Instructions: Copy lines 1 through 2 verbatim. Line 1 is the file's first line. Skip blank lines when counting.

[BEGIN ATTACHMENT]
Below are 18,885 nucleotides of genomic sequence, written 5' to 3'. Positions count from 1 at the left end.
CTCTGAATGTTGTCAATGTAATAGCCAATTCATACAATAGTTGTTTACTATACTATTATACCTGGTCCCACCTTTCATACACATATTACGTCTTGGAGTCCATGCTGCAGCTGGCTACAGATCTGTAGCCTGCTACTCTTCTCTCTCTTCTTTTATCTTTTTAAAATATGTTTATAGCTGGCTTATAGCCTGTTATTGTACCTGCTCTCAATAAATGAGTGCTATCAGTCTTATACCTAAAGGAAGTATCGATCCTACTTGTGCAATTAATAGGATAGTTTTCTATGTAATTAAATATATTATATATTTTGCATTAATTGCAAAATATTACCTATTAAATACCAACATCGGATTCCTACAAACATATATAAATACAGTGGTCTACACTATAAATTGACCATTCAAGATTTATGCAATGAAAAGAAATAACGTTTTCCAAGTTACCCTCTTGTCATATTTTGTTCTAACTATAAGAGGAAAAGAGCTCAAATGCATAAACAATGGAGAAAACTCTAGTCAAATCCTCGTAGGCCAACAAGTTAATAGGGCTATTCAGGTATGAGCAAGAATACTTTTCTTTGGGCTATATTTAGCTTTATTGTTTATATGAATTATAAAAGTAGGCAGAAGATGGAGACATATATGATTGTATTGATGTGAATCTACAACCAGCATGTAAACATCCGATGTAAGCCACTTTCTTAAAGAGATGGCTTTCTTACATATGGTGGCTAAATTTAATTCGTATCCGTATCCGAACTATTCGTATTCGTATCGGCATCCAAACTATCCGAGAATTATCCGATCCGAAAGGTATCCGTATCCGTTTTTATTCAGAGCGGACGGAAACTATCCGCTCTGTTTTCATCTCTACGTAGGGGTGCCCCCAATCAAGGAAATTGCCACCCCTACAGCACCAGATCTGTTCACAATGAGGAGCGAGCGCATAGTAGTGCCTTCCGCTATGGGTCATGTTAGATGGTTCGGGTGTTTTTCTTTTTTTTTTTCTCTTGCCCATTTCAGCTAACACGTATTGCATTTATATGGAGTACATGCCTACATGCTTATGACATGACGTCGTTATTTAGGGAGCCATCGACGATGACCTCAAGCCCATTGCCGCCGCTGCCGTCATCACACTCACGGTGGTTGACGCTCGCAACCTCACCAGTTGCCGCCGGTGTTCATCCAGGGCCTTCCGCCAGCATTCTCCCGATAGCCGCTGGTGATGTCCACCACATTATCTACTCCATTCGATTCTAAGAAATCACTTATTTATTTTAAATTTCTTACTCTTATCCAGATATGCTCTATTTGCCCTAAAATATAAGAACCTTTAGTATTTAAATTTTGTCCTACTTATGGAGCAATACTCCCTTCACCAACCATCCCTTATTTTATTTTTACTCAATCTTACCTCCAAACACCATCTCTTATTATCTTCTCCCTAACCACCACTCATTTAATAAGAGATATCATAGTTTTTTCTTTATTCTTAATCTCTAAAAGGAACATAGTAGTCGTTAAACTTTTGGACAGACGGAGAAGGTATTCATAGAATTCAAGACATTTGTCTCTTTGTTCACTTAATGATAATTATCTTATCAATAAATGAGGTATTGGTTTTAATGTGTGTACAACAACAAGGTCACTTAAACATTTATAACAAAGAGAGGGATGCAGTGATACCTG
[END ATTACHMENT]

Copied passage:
Below are 18,885 nucleotides of genomic sequence, written 5' to 3'. Positions count from 1 at the left end.
CTCTGAATGTTGTCAATGTAATAGCCAATTCATACAATAGTTGTTTACTATACTATTATACCTGGTCCCACCTTTCATACACATATTACGTCTTGGAGTCCATGCTGCAGCTGGCTACAGATCTGTAGCCTGCTACTCTTCTCTCTCTTCTTTTATCTTTTTAAAATATGTTTATAGCTGGCTTATAGCCTGTTATTGTACCTGCTCTCAATAAATGAGTGCTATCAGTCTTATACCTAAAGGAAGTATCGATCCTACTTGTGCAATTAATAGGATAGTTTTCTATGTAATTAAATATATTATATATTTTGCATTAATTGCAAAATATTACCTATTAAATACCAACATCGGATTCCTACAAACATATATAAATACAGTGGTCTACACTATAAATTGACCATTCAAGATTTATGCAATGAAAAGAAATAACGTTTTCCAAGTTACCCTCTTGTCATATTTTGTTCTAACTATAAGAGGAAAAGAGCTCAAATGCATAAACAATGGAGAAAACTCTAGTCAAATCCTCGTAGGCCAACAAGTTAATAGGGCTATTCAGGTATGAGCAAGAATACTTTTCTTTGGGCTATATTTAGCTTTATTGTTTATATGAATTATAAAAGTAGGCAGAAGATGGAGACATATATGATTGTATTGATGTGAATCTACAACCAGCATGTAAACATCCGATGTAAGCCACTTTCTTAAAGAGATGGCTTTCTTACATATGGTGGCTAAATTTAATTCGTATCCGTATCCGAACTATTCGTATTCGTATCGGCATCCAAACTATCCGAGAATTATCCGATCCGAAAGGTATCCGTATCCGTTTTTATTCAGAGCGGACGGAAACTATCCGCTCTGTTTTCATCTCTACGTAGGGGTGCCCCCAATCAAGGAAATTGCCACCCCTACAGCACCAGATCTGTTCACAATGAGGAGCGAGCGCATAGTAGTGCCTTCCGCTATGGGTCATGTTAGATGGTTCGGGTGTTTTTCTTTTTTTTTTTCTCTTGCCCATTTCAGCTAACACGTATTGCATTTATATGGAGTACATGCCTACATGCTTATGACATGACGTCGTTATTTAGGGAGCCATCGACGATGACCTCAAGCCCATTGCCGCCGCTGCCGTCATCACACTCACGGTGGTTGACGCTCGCAACCTCACCAGTTGCCGCCGGTGTTCATCCAGGGCCTTCCGCCAGCATTCTCCCGATAGCCGCTGGTGATGTCCACCACATTATCTACTCCATTCGATTCTAAGAAATCACTTATTTATTTTAAATTTCTTACTCTTATCCAGATATGCTCTATTTGCCCTAAAATATAAGAACCTTTAGTATTTAAATTTTGTCCTACTTATGGAGCAATACTCCCTTCACCAACCATCCCTTATTTTATTTTTACTCAATCTTACCTCCAAACACCATCTCTTATTATCTTCTCCCTAACCACCACTCATTTAATAAGAGATATCATAGTTTTTTCTTTATTCTTAATCTCTAAAAGGAACATAGTAGTCGTTAAACTTTTGGACAGACGGAGAAGGTATTCATAGAATTCAAGACATTTGTCTCTTTGTTCACTTAATGATAATTATCTTATCAATAAATGAGGTATTGGTTTTAATGTGTGTACAACAACAAGGTCACTTAAACATTTATAACAAAGAGAGGGATGCAGTGATACCTG